Memes Are Everywhere

By Kat Grant, St. Louis University School of Law

Memes are everywhere. They are an inescapable aspect of pop culture. But have you ever wondered if a meme is copyrighted, or made a meme and thought can I copyright this? Well, the short answer is it depends.

What Are Memes?
A meme can be any image or series of images (GIFs). Typically, they come in the form of an image accompanied by text. A new meme, or a new iteration of an old meme, pops up almost every day. Memes started out on platforms like 9gag and 4Chan, but now you can’t scroll through Facebook or Instagram without coming across one or three…or ten. Memes are so mainstream that some major corporations are using them for advertisements and marketing.

Do You Have Copyright in the Memes You Create?
The main issue regarding copyrighting a meme is whether all of the content is yours. If you created the image used in the meme you can copyright that, and any memes created with it would likely be deemed derivative works, or protectable works based on or derived from existing works. However, if you do not have rights to the original image then it is unlikely you would be able to obtain copyright protections. So, while it depends on the details of a particular meme, the majority of memes are not copyrightable. Importantly, the creation and use of a meme could have potential legal ramifications.

Potential Legal Issues
If the image is in the public domain, then it is unlikely to create copyright issues. However, the majority of memes are not in the public domain and are based on already copyrighted images. The popular “awkward penguin” meme raised a lot of questions when Getty Images demanded payment for picture use from the blog Geeksisters. The question still to be determined is whether the unauthorized use of this meme is really a copyright violation. In theory, original memes are also included under copyright protections. It is unclear whether or not there are exceptions to those protections, such as fair use, when dealing with memes.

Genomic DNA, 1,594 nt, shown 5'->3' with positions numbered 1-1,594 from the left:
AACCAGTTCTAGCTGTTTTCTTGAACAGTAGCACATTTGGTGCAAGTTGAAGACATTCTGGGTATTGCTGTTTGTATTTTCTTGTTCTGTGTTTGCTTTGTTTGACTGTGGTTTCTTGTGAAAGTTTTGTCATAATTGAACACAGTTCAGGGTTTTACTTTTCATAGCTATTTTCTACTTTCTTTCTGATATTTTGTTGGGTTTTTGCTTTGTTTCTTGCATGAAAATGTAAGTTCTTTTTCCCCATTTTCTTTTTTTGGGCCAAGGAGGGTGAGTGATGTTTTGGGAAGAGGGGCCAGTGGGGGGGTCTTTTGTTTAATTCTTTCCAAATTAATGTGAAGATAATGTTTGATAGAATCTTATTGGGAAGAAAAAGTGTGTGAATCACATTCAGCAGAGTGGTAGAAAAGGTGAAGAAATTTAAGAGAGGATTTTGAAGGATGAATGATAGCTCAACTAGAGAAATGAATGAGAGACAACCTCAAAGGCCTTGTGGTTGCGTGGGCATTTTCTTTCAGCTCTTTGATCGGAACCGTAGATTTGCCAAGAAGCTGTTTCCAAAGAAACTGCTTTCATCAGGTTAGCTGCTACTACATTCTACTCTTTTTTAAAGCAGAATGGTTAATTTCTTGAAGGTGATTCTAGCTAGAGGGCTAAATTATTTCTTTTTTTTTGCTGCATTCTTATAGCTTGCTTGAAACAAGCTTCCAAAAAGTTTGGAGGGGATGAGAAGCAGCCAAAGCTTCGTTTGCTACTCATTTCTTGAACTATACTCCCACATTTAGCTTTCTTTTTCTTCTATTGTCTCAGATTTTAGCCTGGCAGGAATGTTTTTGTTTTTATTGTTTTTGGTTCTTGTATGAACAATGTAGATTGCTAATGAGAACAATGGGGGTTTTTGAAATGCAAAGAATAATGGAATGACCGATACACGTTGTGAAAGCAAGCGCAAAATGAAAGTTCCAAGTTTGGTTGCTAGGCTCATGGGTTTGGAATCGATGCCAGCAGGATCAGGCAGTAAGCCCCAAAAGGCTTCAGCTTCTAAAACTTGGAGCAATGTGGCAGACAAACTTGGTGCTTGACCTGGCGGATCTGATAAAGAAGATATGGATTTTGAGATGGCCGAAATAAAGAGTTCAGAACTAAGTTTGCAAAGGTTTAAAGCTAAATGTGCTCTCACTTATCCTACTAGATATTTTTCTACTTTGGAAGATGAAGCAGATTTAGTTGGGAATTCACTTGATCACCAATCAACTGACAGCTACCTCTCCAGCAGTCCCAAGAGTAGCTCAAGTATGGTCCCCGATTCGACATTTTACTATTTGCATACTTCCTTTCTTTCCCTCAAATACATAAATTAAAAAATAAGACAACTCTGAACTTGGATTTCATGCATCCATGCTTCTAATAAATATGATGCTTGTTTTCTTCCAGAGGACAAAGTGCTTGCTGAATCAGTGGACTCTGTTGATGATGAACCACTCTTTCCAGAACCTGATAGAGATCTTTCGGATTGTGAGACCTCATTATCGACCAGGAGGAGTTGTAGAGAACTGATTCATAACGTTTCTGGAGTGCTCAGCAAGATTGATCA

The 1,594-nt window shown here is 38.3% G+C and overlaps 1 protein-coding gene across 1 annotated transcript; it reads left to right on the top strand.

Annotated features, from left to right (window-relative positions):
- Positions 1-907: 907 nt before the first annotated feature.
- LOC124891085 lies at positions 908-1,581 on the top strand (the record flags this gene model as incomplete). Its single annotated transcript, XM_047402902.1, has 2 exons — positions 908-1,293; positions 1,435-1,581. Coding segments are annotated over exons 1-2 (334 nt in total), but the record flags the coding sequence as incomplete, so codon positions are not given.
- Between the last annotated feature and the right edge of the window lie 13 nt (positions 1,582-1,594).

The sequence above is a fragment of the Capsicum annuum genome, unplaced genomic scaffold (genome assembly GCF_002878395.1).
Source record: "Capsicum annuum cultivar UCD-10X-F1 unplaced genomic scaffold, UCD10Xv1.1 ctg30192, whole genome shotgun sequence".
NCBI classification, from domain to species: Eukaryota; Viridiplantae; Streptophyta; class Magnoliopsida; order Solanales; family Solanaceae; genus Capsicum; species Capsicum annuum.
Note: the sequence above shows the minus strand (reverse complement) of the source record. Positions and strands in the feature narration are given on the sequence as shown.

In practice, it is almost impossible to fully enforce copyright protections with memes. There are so many meme generators that thousands are created daily. The sheer number of memes, plus their frequent anonymity, makes it nearly impossible to formally issue a copyright infringement warning notice on all. While it can be argued that the use of unauthorized memes should be classified as copyright violations, there are almost no court cases dealing with the issue. This leaves the legal status of memes somewhat unclear. The disputes that have occurred are usually resolved with warnings or licensing fees. The only way to completely protect yourself is to not use memes at all, or to only use those you have completely created, or those comprising public domain or licensed images.

Can You Protect Your Work Before or After it Becomes a Meme?
It is might be impossible to protect your work from becoming a meme aside from not posting any images of your work online and not allowing any photographs or video to be taken. Since for many this isn’t feasible, the only possible recourse is to send a cease and desist letter to an identifiable culprit when your work(s) become a meme or to demand a licensing fee. Either way, it will likely require legal assistance, including the possibility of litigation.